,
Random
Battersea bridge (part three)

Balham

Fortnum & Mason - A relationship with tea

Barbican

“Queen of the Night” relief

St Paul's Church (Diamond Way, off Deptford High Street)

Tower bridge (part three)

Regent's Park

Belsize Park

John White, Portrait of a member of the Secotan or the Pomeioc tribe

Lemon curd

1,000,000 mark note

Mocha shortbread biscuits

Hungerford bridge (part one)

Jade votive axe

News from our friends
XML error in File: http://www.anglophile.ru/en/rss.xml
XML error: Not well-formed (invalid token) at line 2
Most Popular
Peter Paul Rubens (1577-1640), Isabella BrantThis famous portrait drawing is of Rubens’ first wife, ...
Waterloo suicidesFor centuries people have been committing or attempting...
The queen of vintage - Hilary ProctorThere's only one thing more fabulous than Hilary Pr...
The Blues and RoyalsIn 1969 The Royal Horse Guards (The Blues) were amalgam...
London Oratory (Brompton Road)The Congregation of the Oratory was founded in Rome by ...
London bridge (part twelve)After the opening in 1836 of London Bridge station, the...
Clocks and watches - Martyn Stamp"1970s watches are very popular right now, whereas...
Guy's Hospital ChapelThe benefaction by which Thomas Guy founded the well-kn...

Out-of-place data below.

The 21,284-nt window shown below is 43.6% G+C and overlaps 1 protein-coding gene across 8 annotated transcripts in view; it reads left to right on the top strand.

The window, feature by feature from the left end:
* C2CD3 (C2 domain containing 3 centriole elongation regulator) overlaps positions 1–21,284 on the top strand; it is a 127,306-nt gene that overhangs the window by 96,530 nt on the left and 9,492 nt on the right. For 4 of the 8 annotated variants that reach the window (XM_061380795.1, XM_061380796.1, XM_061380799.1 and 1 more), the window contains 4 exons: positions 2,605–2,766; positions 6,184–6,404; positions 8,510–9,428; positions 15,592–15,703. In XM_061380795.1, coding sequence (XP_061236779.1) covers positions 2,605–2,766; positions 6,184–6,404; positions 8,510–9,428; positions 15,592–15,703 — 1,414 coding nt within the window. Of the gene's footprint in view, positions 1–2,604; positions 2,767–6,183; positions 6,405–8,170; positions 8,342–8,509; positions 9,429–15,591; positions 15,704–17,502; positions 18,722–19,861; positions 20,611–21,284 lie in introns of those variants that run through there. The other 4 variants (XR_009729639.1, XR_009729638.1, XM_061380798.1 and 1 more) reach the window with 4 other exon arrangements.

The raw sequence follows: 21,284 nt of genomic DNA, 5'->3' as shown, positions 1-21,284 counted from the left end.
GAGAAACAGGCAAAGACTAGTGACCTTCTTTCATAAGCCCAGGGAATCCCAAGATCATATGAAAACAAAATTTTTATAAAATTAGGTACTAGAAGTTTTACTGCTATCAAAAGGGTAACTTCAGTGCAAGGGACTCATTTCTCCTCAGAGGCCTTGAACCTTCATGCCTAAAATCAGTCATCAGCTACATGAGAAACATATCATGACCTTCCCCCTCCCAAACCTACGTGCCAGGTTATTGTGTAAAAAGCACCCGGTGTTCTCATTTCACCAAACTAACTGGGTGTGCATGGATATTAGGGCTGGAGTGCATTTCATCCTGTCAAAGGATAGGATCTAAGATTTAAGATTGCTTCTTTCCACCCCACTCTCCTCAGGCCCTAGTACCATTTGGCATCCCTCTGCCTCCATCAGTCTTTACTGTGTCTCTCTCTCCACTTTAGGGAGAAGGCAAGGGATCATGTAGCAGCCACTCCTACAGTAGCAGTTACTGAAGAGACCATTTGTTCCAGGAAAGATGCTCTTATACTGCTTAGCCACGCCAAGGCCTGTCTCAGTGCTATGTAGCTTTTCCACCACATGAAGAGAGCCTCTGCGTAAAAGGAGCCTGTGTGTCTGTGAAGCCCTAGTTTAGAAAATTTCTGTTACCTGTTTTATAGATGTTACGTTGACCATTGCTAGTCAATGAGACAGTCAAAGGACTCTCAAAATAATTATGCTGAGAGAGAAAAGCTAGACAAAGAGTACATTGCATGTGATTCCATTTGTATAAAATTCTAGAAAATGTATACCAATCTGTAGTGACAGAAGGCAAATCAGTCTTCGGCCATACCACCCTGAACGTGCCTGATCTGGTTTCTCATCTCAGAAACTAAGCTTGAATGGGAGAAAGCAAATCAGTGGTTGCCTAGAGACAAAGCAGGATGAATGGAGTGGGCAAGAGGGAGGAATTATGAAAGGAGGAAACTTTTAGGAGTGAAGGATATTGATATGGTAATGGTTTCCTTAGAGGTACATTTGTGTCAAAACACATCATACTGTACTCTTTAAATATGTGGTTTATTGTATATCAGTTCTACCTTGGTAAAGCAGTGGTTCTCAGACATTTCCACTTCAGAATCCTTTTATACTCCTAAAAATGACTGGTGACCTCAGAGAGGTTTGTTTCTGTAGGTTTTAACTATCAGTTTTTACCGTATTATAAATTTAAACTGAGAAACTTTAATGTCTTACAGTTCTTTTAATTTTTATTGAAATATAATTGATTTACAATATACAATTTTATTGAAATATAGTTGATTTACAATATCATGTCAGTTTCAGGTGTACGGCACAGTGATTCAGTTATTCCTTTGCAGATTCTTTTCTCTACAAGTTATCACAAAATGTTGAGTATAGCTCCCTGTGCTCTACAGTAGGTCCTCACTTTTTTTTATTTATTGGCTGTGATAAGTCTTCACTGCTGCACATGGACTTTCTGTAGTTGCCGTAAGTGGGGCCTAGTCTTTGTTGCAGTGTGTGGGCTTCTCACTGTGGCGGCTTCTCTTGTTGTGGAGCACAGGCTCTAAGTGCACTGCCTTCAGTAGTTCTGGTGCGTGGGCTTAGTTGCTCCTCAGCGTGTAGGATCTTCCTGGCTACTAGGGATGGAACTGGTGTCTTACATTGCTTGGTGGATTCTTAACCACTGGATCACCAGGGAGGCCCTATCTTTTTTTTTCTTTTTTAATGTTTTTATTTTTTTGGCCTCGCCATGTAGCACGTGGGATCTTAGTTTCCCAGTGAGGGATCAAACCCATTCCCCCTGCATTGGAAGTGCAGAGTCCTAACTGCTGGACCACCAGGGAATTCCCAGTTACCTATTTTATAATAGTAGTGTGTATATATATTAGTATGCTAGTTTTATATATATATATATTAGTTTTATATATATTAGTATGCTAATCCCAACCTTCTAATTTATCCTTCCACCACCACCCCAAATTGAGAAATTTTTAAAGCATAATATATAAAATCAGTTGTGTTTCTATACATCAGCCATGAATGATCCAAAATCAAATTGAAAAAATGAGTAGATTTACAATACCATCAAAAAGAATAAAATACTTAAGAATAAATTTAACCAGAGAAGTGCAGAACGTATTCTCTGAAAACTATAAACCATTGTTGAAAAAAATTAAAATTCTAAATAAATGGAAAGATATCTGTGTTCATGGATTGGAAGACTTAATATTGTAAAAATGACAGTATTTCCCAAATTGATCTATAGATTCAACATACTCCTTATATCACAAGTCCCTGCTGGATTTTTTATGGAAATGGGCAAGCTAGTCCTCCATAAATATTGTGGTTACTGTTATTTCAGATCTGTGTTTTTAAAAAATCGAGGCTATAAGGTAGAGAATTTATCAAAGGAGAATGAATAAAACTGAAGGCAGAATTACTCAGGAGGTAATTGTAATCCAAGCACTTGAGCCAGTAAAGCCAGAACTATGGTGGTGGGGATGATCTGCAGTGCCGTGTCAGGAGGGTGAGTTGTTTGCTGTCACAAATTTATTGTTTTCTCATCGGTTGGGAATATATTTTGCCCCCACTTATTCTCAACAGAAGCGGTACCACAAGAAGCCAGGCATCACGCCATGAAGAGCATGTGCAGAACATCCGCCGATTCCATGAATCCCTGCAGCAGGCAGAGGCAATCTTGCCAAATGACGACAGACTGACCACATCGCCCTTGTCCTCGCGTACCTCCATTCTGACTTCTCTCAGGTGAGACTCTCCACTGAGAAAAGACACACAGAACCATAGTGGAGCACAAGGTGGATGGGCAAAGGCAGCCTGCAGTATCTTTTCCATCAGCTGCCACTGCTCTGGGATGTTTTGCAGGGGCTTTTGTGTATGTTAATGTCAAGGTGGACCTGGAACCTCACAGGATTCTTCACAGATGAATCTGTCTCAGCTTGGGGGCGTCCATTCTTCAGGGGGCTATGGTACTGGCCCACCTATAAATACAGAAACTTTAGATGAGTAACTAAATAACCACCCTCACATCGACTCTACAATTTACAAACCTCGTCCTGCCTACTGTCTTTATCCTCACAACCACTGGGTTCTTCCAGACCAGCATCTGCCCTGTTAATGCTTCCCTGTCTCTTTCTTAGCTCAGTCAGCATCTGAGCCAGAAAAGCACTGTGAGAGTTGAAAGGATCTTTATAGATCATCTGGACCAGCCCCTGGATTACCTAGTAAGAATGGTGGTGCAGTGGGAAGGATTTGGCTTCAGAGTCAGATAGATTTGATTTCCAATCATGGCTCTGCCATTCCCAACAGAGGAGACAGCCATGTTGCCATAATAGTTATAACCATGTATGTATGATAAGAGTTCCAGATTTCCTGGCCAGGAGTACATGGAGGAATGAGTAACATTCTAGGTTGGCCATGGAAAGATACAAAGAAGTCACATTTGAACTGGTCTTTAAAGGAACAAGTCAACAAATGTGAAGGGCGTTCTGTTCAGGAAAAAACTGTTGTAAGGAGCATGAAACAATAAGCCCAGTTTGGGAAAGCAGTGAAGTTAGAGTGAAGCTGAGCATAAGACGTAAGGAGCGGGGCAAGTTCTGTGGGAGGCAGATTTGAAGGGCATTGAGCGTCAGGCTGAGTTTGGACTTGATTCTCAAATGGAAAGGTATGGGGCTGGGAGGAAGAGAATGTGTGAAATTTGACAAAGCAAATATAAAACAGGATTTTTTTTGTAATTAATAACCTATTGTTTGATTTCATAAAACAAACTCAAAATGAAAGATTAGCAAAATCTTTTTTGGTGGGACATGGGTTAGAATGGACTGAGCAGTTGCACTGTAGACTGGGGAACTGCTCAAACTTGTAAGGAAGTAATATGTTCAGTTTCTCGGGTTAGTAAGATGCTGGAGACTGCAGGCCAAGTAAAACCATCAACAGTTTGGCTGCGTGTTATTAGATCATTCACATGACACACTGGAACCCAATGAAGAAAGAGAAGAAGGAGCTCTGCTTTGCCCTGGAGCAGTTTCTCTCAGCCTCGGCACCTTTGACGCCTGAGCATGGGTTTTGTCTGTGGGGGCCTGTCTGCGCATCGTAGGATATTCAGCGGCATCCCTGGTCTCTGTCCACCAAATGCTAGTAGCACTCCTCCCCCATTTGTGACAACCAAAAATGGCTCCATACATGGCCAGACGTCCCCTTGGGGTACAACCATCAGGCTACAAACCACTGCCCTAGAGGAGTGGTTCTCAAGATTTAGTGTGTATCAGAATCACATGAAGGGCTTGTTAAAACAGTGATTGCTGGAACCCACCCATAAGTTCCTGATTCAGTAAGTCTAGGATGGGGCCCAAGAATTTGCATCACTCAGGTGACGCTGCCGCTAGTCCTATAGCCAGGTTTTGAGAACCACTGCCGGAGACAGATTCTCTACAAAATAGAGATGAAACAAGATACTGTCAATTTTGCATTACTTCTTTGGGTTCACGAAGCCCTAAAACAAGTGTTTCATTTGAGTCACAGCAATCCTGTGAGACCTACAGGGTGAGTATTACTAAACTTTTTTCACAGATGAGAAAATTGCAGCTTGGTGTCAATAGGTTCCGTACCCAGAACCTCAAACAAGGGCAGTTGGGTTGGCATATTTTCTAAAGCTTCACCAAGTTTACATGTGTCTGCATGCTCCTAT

Discussed
Advertisement
Upper part of a colossal limestone statue of a bearded man
 (голосов: 0)
Тhis large greek sculpture from Cyprus probably represents a priest of the god Apollo. It would originally have been placed in the centre of a series of statues in the front of the main court of the sanctuary of Apollo.

In 526-525 BC Cyprus became part of the Persian empire. As a result Cypriot sculptors became influenced by art from other parts of the empire, which then stretched from Greece and Egypt to India and Afghanistan. This figure combines both Greek and Persian influences. He is dressed in Greek fashion in a chiton (tunic) partly covered by a himation (cloak). The short hair, secured by a laurel wreath decorated with rosettes, is also East Greek in style, as is the smile on the lips. However, the double bank of snake curls on the forehead and the treatment of the artificially curled beard reflect Achaemenid Persian fashion.

Upper part of a colossal limestone statue of a bearded man


From the Sanctuary of Apollo at Idalion (modem Dhali),
Cyprus, с 500-480 BC
HT 104 cm
Excavated by Sir Robert Hamilton Lang



Информация
Посетители, находящиеся в группе Гости, не могут оставлять комментарии к данной публикации.